As the sun sails northward and we stand in the doorway known as spring, between a stark winter and a hopeful-looking summer, there is a passion to embrace life again after years of pandemic constraints.
First, though, we have unfinished emotional business. As individuals and as a country, we must find a way to memorialize this loss in our lives. Now that the pandemic seems to be abating, we need to think about how we want to keep alive the memory of those who died of Covid-19 these past two years. So many closed their eyes without saying goodbye, so many took a last breath with very little comfort from loved ones and very little comforting ritual for the community of friends left behind.
According to NPR, Marked By COVID, a grass-roots group, is advocating for a national day of remembrance to honor those who died. The group supports the idea of an annual event, stating that the pandemic, which touched us all, should not be a footnote to the history of our time on earth.
Janeth Nuñez del Prado, a New Mexico resident who was interviewed by NPR, was waiting for her father to visit from Bolivia when she got word that he died of the virus, alone in a hospital, on a ventilator.
“It really interrupts the grieving process,” Nuñez del Prado said. “We have these rituals for a reason, because they help us heal. And in the absence of that, it’s just really, really hard.” Nuñez del Prado, a social worker and trauma therapist, is now channeling her grief into lobbying for a national Covid Memorial Day on the first Monday of March each year, as well as trying to build memorials in cities all over the country.
“I know that a key to healing from trauma is to hold space, to feel what you need to feel,” she said, “and to do this in community.” She is working with Marked By COVID to support plans for a memorial.
Trauma is an overused word, but there has been suffering everywhere during the past two years, and memorials would be appropriate and significant.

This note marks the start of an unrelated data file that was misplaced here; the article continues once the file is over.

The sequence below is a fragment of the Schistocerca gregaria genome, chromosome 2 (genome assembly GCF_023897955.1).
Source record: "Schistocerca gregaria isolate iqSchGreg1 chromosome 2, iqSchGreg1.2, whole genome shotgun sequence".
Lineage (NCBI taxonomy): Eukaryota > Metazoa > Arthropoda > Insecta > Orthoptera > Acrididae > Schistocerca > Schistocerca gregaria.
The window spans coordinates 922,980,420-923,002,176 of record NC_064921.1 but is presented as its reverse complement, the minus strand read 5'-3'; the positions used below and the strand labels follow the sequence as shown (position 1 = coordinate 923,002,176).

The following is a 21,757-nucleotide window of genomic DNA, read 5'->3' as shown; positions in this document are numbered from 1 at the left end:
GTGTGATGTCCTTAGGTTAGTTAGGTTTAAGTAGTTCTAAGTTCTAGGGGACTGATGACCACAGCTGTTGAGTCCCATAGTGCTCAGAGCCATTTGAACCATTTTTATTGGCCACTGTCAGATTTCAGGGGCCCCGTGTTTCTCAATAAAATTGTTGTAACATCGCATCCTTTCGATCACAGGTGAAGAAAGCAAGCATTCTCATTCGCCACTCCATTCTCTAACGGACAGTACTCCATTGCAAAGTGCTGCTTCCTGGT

The survivors of the Spanish flu pandemic of 1918 did not look back. Once it was over, they never wanted to think about it again, and so the losses were never fully acknowledged and the healing never completed. According to Nancy Bristow, author of “American Pandemic: The Lost World of the 1918 Influenza Epidemic,” doctors didn’t want to think about the loss, because it reminded them of the limitations of “modern” science. Survivors couldn’t bear to think of the awful contagion, the bodies piled outside hospitals in our big cities. And our government, under President Woodrow Wilson, didn’t want to think about the pandemic, because it drew attention away from support for World War I — which helped spread infections around the world.
No one really wanted to talk or write about what it was like to live through the flu. Newspaper articles about it didn’t describe the personal stories of those who died or survived, says J. Alex Navarro, assistant director of the Center for the History of Medicine at the University of Michigan and one of the editors in chief of “The American Influenza Epidemic of 1918-1919: A Digital Encyclopedia.”
“It’s striking to me,” Navarro says. “I’ve read . . . probably thousands of newspaper articles on influenza from all these cities throughout the pandemic, and I can list off the ones that stand out, that talk about the personal tragedies of common folk, because they’re just so few and far between.” Fifty million people died around the world, and some 650,000 Americans perished here at home.
Covid-19 is blowing right past those numbers, as we approach 1 million dead in America in just these two years.
Everything in its own season. We have suffered and we have lost, and we have grieved.
And still it is not over. But now is the time to begin planning how to best remember this pandemic. There were the patients, and the doctors who served at their own peril, and all the scientists who produced extraordinarily effective vaccines with unprecedented speed. I like the idea of a day on the calendar when we stop and hold our loved ones in our hearts.
We need to remember so that we can prepare ourselves for future pandemics. We need to remember so that we can honor the people who died too soon, and heal the emotional scars of isolation and anxiety.
Copyright 2022 Randi Kreiss. Randi can be reached at firstname.lastname@example.org.